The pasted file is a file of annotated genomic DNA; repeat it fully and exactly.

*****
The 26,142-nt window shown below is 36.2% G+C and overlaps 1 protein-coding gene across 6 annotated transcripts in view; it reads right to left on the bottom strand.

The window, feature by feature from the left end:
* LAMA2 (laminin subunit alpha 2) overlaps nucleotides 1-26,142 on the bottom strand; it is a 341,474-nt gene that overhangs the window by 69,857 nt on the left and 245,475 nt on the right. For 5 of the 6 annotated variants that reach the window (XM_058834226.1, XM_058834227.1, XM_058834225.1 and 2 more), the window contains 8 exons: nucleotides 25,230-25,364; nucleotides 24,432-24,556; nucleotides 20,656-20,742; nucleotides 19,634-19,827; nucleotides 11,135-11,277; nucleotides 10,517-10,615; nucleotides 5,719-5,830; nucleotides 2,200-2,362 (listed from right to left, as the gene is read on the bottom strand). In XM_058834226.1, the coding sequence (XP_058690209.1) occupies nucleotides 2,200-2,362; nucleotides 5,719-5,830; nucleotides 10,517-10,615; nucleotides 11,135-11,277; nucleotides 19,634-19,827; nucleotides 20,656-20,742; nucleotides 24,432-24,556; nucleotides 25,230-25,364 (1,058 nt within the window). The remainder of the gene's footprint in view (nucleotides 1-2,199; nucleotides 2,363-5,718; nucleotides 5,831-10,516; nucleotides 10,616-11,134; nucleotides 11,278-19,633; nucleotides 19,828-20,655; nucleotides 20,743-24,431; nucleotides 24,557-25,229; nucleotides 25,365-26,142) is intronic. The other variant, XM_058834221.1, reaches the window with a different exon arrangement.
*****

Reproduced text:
The 26,142-nt window shown below is 36.2% G+C and overlaps 1 protein-coding gene across 6 annotated transcripts in view; it reads right to left on the bottom strand.

The window, feature by feature from the left end:
* LAMA2 (laminin subunit alpha 2) overlaps nucleotides 1-26,142 on the bottom strand; it is a 341,474-nt gene that overhangs the window by 69,857 nt on the left and 245,475 nt on the right. For 5 of the 6 annotated variants that reach the window (XM_058834226.1, XM_058834227.1, XM_058834225.1 and 2 more), the window contains 8 exons: nucleotides 25,230-25,364; nucleotides 24,432-24,556; nucleotides 20,656-20,742; nucleotides 19,634-19,827; nucleotides 11,135-11,277; nucleotides 10,517-10,615; nucleotides 5,719-5,830; nucleotides 2,200-2,362 (listed from right to left, as the gene is read on the bottom strand). In XM_058834226.1, the coding sequence (XP_058690209.1) occupies nucleotides 2,200-2,362; nucleotides 5,719-5,830; nucleotides 10,517-10,615; nucleotides 11,135-11,277; nucleotides 19,634-19,827; nucleotides 20,656-20,742; nucleotides 24,432-24,556; nucleotides 25,230-25,364 (1,058 nt within the window). The remainder of the gene's footprint in view (nucleotides 1-2,199; nucleotides 2,363-5,718; nucleotides 5,831-10,516; nucleotides 10,616-11,134; nucleotides 11,278-19,633; nucleotides 19,828-20,655; nucleotides 20,743-24,431; nucleotides 24,557-25,229; nucleotides 25,365-26,142) is intronic. The other variant, XM_058834221.1, reaches the window with a different exon arrangement.